(BIVN) – State lawmakers put Hawaii emergency officials, including Governor David Ige, under the spotlight during an informational briefing Friday, held to review the circumstances surrounding the erroneous release of a statewide emergency alert on Saturday, January 13.
The “ballistic missile threat inbound to Hawaii” alert, which caused panic when it mistakenly propagated across emergency alert systems state-wide, became a national embarrassment. The error was compounded when it took the state 38 minutes to correct the message through the same emergency alert channels. Islanders were outraged over the fiasco.
Friday’s joint briefing was before the House Public Safety Committee, the House Veterans, Military & International Affairs, & Culture and the Arts Committee, the Senate Public Safety, Intergovernmental, and Military Affairs Committee, and the Senate Government Operations Committee.
“People were trying to call frantically all over the state,” said Hawaii Island Representative Richard Creagan, who is on the Public Safety Committee. “The phones were jammed, right?” Creagan said there must be a way for that circuit to tell a caller if the alert is the real thing or not.
“I think one of the lessons learned in this event is that we really need to look at all of the modern channels of communication that we have available to us as a community,” the governor said. “And really look at how we can integrate all of them into our and warning systems so that we can share information with the public in in a more expedient and timely manner. And certainly that is one of the areas that we will be looking at.”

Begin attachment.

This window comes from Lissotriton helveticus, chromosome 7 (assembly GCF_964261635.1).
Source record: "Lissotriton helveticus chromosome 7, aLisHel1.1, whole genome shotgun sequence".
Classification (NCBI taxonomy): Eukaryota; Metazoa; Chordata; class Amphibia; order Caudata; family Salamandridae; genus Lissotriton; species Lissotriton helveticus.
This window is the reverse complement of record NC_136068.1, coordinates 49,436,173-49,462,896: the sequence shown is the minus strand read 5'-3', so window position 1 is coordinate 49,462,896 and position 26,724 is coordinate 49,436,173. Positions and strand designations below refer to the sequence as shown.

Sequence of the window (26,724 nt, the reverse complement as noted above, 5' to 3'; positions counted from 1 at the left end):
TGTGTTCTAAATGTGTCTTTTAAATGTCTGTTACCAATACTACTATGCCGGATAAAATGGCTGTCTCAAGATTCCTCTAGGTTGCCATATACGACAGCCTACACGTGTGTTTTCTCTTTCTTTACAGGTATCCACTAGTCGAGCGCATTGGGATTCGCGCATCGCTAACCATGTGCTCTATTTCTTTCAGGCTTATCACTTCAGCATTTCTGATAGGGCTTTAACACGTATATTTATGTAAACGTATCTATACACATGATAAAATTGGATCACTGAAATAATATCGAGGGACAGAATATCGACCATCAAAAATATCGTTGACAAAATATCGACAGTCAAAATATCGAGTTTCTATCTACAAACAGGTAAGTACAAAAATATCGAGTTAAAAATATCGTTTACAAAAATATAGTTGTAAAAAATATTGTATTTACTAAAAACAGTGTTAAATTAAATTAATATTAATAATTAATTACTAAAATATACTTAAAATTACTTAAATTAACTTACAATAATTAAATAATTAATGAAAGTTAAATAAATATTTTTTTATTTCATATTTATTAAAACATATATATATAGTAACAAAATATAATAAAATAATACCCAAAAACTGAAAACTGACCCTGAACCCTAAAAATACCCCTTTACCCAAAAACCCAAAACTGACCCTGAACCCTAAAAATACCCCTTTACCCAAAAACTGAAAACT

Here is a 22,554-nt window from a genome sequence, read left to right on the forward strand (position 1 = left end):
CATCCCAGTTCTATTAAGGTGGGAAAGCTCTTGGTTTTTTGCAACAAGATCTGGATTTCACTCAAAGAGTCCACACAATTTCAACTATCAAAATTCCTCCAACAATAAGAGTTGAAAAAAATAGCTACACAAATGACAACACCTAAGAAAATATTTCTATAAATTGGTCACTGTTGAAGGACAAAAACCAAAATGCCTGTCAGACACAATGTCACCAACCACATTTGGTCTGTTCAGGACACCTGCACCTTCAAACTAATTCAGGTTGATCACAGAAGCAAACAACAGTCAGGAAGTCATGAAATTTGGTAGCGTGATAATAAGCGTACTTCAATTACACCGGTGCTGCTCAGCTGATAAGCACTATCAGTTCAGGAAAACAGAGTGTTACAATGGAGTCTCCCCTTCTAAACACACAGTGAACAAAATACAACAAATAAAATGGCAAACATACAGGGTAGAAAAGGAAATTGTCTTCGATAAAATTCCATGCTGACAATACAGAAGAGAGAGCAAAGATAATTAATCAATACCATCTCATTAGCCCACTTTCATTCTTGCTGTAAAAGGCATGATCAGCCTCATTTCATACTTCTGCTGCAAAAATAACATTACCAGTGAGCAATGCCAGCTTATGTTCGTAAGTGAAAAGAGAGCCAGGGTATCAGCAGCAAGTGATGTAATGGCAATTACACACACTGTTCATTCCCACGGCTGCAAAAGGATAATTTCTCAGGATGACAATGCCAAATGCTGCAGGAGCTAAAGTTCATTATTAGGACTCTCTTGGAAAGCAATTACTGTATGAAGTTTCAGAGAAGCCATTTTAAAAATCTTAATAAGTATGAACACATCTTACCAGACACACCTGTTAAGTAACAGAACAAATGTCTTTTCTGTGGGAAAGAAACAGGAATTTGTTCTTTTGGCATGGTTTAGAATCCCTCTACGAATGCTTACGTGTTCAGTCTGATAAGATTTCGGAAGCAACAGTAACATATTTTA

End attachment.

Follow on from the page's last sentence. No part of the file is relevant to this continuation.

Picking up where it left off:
The Hawaii Emergency Management Agency previously stated that in only a few minutes of Saturday’s 8:07 a.m. false alert, “the Honolulu Police Department was notified of the false alarm by HI-EMA,” but Governor Ige seemed to roll back that statement following a question from the State Senator from Puna, Russell Ruderman.
“Why did it take another 20 minutes after the Honolulu Police Department was notified for somebody to call Hawaii County police?” Ruderman asked. “It seems like we should be on that same list at approximately the same time frame.”
“I have had conversations directly with Chief (Susan) Ballard at the police department and she took the initiative, when she received that alert, she did know people directly at PACOM and she exercised her initiative to make direct contact, and was able to get through to them. So she found out directly from PACOM that there was no incoming missile and that the alert was false. And then she took action to inform the public. We did, later on, contact HPD as we were going through all the county emergency response systems throughout the system.”
Big Island Video News will have more from this meeting.